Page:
Media, Culture & Communication (Undergraduate)
4 credits – 14 Weeks

Sections (Fall 2024)


MCC-UE 1750-000 (14007)
09/03/2024 – 12/12/2024 Tue
4:00 PM – 7:00 PM (Late afternoon)
at Washington Square
Instructed by Devitt, James


MCC-UE 1750-000 (14008)
09/03/2024 – 12/12/2024 Mon
4:00 PM – 7:00 PM (Late afternoon)
at Washington Square
Instructed by Gabrielski, Jo Temah

Computational Letterforms and Layout (ITPG-GT 2051)

Language is more than just words and meanings: it’s paper and ink, pixels and screens, fingertips on keyboards, voices speaking out loud. Language is, in a word, material. In this course, students will gain an understanding of how the material of language is represented digitally, and learn computational techniques for manipulating this material in order to create speculative technologies that challenge conventional reading and writing practices. Topics include asemic writing, concrete poetry, markup languages, keyboard layouts, interactive and generative typography, printing technologies and bots (alongside other forms of radical publishing). Students will complete a series of weekly readings and production-oriented assignments leading up to a final project. In addition to critique, sessions will feature lectures, class discussions and technical tutorials. Prerequisites: Introduction to Computational Media or equivalent programming experience.

Interactive Telecommunications (Graduate)
4 credits – 15 Weeks

Sections (Spring 2023)


ITPG-GT 2051-000 (22296)
01/24/2023 – 05/02/2023 Tue
12:00 AM – 2:00 PM (Early afternoon)
at Brooklyn Campus
Instructed by Parrish, Allison

Fundamentals of Machine Learning (CSCI-UA 9473)

Machine learning is an exciting and fast-moving field of computer science with many recent consumer applications (e.g., Microsoft Kinect, Google Translate, Iphone’s Siri, digital camera face detection, Netflix recommendations, Google news) and applications within the sciences and medicine (e.g., predicting protein-protein interactions, species modeling, detecting tumors, personalized medicine). This course introduces undergraduate computer science students to the field of machine learning. Students learn about the theoretical foundations of machine learning and how to apply machine learning to solve new problems. Assuming no prior knowledge in machine learning, the course focuses on two major paradigms in machine learning which are supervised and unsupervised learning. In supervised learning, we learn various methods for classification and regression. Dimensionality reduction and clustering are discussed in the case of unsupervised learning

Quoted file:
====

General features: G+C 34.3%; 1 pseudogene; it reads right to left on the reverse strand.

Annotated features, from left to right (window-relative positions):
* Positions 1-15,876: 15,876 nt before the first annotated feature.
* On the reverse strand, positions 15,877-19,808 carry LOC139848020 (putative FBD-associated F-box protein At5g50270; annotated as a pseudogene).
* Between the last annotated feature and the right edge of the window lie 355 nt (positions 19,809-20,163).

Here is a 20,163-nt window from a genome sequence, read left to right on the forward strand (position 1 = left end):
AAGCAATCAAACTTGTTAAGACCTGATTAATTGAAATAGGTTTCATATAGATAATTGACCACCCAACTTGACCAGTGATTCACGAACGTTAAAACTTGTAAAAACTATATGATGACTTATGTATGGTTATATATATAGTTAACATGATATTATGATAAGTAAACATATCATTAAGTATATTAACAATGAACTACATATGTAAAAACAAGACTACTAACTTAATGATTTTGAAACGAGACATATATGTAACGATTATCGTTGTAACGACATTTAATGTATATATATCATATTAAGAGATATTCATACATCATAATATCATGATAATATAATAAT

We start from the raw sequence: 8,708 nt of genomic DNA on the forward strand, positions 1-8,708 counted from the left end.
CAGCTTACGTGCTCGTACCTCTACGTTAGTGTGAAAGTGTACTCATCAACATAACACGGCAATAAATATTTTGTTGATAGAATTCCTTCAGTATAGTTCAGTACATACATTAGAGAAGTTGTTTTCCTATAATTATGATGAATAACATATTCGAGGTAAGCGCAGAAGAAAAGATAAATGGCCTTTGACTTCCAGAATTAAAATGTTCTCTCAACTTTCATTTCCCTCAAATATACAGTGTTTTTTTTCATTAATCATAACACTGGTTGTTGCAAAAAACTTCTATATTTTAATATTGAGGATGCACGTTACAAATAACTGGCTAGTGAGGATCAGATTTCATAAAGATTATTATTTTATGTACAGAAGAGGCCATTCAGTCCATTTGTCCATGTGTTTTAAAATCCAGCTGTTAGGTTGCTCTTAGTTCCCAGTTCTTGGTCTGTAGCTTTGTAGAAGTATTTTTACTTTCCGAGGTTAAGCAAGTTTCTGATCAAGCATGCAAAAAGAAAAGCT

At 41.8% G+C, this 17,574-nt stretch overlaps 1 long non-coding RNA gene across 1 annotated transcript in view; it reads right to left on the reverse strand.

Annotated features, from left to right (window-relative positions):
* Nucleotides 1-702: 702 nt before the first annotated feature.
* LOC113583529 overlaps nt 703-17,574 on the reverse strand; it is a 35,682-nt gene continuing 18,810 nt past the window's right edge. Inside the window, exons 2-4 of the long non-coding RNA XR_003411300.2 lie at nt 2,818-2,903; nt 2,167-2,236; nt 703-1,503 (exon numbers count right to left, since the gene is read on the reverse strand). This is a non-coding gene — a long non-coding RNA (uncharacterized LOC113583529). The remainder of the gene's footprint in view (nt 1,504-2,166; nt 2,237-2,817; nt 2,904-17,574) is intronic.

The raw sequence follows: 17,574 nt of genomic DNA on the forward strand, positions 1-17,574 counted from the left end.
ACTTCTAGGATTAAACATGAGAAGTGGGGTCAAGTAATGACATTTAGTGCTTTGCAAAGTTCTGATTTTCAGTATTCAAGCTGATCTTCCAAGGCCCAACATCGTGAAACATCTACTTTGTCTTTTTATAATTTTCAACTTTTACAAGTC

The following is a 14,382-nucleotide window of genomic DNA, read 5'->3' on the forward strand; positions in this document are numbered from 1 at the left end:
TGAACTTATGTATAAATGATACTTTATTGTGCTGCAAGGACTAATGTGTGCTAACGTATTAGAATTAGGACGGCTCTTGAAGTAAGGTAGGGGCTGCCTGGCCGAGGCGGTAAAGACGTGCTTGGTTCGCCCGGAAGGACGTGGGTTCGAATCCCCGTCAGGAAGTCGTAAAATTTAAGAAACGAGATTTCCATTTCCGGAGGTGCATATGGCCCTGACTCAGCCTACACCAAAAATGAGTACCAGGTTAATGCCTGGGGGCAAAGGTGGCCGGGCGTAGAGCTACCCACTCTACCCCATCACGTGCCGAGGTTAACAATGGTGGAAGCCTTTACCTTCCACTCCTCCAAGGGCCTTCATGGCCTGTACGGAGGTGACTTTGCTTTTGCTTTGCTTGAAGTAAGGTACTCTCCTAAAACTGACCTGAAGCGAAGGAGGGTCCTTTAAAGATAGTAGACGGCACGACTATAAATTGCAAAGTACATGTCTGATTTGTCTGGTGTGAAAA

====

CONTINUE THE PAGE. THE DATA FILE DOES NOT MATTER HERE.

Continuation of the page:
Computer Science (Undergraduate)
4 credits – 13 Weeks

Sections (Fall 2024)


CSCI-UA 9473-000 (2626)
09/02/2024 – 12/05/2024 Tue
8:00 AM – 11:00 AM (Morning)
at NYU Paris (Global)
Instructed by


CSCI-UA 9473-000 (2627)
09/02/2024 – 12/05/2024 Thu
10:00 AM – 11:00 AM (Morning)
at NYU Paris (Global)